The lower-right end of the periodic table, where all the super-heavy artificial elements reside, is soon to be graced by two new names. Elements 114 and 116 should be called flerovium (Fl) and livermorium (Lv), chemistry’s governing body, the International Union of Pure and Applied Chemistry (IUPAC), proposed on Thursday. IUPAC is allowing five months for public comment on the suggestions, but these names are very likely to be confirmed next May.
Livermorium is named for the Lawrence Livermore National Laboratory in Livermore, California, and flerovium for Georgi Flerov, the founder of the Joint Institute for Nuclear Research in Dubna, Russia. (Dubnium was already taken — it’s element 105).
Element 114 was first reported almost thirteen years ago by the Dubna team, who fired calcium-48 ions into plutonium targets to (briefly) fuse nuclei together. The same group was also first to report element 116 11 years ago, this time firing calcium into curium. Further confirmatory experiments followed, but it was not until June of this year that IUPAC accepted the elements had been created, giving credit jointly to scientists at Dubna and at Lawrence Livermore.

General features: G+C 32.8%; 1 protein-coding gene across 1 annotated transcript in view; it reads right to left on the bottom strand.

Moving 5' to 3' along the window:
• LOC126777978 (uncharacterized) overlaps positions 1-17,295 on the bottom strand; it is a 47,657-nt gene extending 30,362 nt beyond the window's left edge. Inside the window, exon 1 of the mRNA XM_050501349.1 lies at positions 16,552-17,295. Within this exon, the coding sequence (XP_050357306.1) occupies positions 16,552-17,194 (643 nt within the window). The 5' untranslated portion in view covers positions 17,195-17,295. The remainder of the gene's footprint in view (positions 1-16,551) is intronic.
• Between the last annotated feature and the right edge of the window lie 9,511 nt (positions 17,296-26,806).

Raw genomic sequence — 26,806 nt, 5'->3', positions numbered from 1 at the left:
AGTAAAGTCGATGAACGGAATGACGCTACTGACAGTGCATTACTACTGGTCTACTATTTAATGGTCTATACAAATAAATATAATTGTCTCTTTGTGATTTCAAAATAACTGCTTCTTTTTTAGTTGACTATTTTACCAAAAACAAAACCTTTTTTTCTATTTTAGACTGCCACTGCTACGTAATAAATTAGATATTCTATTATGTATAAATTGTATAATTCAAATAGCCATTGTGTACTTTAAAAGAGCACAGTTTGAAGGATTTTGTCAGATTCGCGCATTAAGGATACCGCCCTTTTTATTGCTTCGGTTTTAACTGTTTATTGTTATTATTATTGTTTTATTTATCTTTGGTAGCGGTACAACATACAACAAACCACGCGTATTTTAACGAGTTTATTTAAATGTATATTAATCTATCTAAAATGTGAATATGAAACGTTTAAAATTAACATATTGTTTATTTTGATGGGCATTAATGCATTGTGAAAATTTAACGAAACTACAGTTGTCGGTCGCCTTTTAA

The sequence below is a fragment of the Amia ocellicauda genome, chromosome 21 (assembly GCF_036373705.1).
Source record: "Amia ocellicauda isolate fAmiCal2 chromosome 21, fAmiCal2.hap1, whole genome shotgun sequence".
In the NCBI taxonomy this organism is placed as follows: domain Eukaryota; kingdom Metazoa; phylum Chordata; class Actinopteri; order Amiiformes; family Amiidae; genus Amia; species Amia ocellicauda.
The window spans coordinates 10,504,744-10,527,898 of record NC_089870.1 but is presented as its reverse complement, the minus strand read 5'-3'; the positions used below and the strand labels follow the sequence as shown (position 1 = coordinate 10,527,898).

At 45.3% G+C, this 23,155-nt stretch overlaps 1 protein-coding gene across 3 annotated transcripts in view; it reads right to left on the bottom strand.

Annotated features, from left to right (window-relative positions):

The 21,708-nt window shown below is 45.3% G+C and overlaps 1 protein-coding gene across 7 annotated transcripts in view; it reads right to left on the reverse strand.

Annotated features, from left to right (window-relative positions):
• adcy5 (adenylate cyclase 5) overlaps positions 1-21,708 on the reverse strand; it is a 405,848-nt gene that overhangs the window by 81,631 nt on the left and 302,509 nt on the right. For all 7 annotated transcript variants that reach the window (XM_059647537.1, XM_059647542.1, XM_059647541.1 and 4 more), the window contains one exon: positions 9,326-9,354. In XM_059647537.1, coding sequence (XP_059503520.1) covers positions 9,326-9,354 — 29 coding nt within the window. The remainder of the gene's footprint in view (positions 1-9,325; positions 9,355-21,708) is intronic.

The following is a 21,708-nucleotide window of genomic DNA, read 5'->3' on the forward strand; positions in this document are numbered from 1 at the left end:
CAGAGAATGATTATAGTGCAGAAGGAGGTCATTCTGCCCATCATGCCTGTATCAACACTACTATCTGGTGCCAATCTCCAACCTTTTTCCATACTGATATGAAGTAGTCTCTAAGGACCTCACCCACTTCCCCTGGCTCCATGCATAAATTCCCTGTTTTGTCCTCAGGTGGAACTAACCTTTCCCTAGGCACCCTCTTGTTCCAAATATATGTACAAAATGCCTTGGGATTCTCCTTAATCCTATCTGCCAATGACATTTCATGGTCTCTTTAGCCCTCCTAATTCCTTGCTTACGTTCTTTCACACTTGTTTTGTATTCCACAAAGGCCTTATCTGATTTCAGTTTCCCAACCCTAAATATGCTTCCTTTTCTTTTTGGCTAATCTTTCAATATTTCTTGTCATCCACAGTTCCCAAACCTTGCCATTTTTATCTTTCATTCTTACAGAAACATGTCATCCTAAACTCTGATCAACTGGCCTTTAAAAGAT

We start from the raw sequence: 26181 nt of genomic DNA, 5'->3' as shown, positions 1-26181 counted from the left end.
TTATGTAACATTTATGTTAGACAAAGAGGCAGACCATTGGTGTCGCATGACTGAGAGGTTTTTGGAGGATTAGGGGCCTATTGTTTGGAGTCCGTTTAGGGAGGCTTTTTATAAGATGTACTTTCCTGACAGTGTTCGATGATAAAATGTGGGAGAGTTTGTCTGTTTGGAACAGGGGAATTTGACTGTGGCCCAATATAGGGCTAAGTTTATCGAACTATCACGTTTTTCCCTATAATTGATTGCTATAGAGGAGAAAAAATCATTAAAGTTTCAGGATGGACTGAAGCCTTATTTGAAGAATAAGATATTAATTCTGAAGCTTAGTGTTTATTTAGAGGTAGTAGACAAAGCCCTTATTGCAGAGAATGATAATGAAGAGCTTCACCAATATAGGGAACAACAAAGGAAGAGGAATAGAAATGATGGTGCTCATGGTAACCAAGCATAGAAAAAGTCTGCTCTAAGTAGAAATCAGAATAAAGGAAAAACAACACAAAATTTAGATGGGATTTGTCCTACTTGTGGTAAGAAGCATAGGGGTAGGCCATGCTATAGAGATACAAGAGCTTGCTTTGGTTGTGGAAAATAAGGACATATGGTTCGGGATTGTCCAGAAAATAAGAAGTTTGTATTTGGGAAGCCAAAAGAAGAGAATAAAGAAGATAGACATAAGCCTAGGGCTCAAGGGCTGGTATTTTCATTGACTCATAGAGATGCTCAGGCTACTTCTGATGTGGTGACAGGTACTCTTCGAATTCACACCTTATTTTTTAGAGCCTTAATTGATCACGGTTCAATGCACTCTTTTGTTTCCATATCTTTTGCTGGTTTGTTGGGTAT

The last addition to the table was element 112, Copernicium (Cn). IUPAC still doesn’t think that there’s enough evidence to accept that elements 113, 115 and 118 have been discovered.